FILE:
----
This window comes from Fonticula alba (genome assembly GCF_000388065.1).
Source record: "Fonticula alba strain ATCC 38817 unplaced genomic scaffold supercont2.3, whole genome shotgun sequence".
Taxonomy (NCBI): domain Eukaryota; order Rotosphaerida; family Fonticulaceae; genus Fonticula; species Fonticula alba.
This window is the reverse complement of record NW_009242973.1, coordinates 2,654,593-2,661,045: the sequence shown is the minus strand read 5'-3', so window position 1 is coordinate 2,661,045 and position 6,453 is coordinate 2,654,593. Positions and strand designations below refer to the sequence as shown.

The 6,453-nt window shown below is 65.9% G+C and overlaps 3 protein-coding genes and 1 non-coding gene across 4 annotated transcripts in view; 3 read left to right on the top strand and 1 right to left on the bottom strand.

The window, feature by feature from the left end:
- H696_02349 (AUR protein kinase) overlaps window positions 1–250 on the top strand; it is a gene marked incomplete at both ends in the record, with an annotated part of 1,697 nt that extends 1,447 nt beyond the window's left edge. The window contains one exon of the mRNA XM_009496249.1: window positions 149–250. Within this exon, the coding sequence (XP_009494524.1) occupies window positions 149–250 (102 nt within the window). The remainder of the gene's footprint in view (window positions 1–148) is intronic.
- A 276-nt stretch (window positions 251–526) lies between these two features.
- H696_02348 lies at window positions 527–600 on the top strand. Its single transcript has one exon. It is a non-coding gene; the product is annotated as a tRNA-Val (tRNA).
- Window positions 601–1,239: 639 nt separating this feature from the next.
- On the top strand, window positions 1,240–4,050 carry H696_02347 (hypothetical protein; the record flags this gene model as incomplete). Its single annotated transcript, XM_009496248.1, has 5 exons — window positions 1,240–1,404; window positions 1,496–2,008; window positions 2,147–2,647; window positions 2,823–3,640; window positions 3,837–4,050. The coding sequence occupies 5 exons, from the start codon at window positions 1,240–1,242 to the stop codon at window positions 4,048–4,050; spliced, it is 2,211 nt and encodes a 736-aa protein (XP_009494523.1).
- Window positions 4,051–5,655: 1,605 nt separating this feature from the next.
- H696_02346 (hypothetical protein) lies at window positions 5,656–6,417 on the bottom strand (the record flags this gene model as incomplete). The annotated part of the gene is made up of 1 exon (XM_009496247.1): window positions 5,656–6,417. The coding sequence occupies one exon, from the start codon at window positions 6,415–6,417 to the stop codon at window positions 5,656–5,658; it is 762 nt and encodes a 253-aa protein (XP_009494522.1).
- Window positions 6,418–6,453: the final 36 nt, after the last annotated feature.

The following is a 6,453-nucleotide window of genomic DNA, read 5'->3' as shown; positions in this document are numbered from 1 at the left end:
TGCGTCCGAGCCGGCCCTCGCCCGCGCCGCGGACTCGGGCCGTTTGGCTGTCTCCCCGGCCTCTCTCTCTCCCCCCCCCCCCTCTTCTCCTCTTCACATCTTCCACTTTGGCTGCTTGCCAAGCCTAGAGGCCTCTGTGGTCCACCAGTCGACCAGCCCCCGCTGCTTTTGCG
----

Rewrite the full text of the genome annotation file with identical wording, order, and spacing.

This window comes from Fonticula alba (genome assembly GCF_000388065.1).
Source record: "Fonticula alba strain ATCC 38817 unplaced genomic scaffold supercont2.3, whole genome shotgun sequence".
Taxonomy (NCBI): domain Eukaryota; order Rotosphaerida; family Fonticulaceae; genus Fonticula; species Fonticula alba.
This window is the reverse complement of record NW_009242973.1, coordinates 2,654,593-2,661,045: the sequence shown is the minus strand read 5'-3', so window position 1 is coordinate 2,661,045 and position 6,453 is coordinate 2,654,593. Positions and strand designations below refer to the sequence as shown.

The 6,453-nt window shown below is 65.9% G+C and overlaps 3 protein-coding genes and 1 non-coding gene across 4 annotated transcripts in view; 3 read left to right on the top strand and 1 right to left on the bottom strand.

The window, feature by feature from the left end:
- H696_02349 (AUR protein kinase) overlaps window positions 1–250 on the top strand; it is a gene marked incomplete at both ends in the record, with an annotated part of 1,697 nt that extends 1,447 nt beyond the window's left edge. The window contains one exon of the mRNA XM_009496249.1: window positions 149–250. Within this exon, the coding sequence (XP_009494524.1) occupies window positions 149–250 (102 nt within the window). The remainder of the gene's footprint in view (window positions 1–148) is intronic.
- A 276-nt stretch (window positions 251–526) lies between these two features.
- H696_02348 lies at window positions 527–600 on the top strand. Its single transcript has one exon. It is a non-coding gene; the product is annotated as a tRNA-Val (tRNA).
- Window positions 601–1,239: 639 nt separating this feature from the next.
- On the top strand, window positions 1,240–4,050 carry H696_02347 (hypothetical protein; the record flags this gene model as incomplete). Its single annotated transcript, XM_009496248.1, has 5 exons — window positions 1,240–1,404; window positions 1,496–2,008; window positions 2,147–2,647; window positions 2,823–3,640; window positions 3,837–4,050. The coding sequence occupies 5 exons, from the start codon at window positions 1,240–1,242 to the stop codon at window positions 4,048–4,050; spliced, it is 2,211 nt and encodes a 736-aa protein (XP_009494523.1).
- Window positions 4,051–5,655: 1,605 nt separating this feature from the next.
- H696_02346 (hypothetical protein) lies at window positions 5,656–6,417 on the bottom strand (the record flags this gene model as incomplete). The annotated part of the gene is made up of 1 exon (XM_009496247.1): window positions 5,656–6,417. The coding sequence occupies one exon, from the start codon at window positions 6,415–6,417 to the stop codon at window positions 5,656–5,658; it is 762 nt and encodes a 253-aa protein (XP_009494522.1).
- Window positions 6,418–6,453: the final 36 nt, after the last annotated feature.

The following is a 6,453-nucleotide window of genomic DNA, read 5'->3' as shown; positions in this document are numbered from 1 at the left end:
TGCGTCCGAGCCGGCCCTCGCCCGCGCCGCGGACTCGGGCCGTTTGGCTGTCTCCCCGGCCTCTCTCTCTCCCCCCCCCCCCTCTTCTCCTCTTCACATCTTCCACTTTGGCTGCTTGCCAAGCCTAGAGGCCTCTGTGGTCCACCAGTCGACCAGCCCCCGCTGCTTTTGCG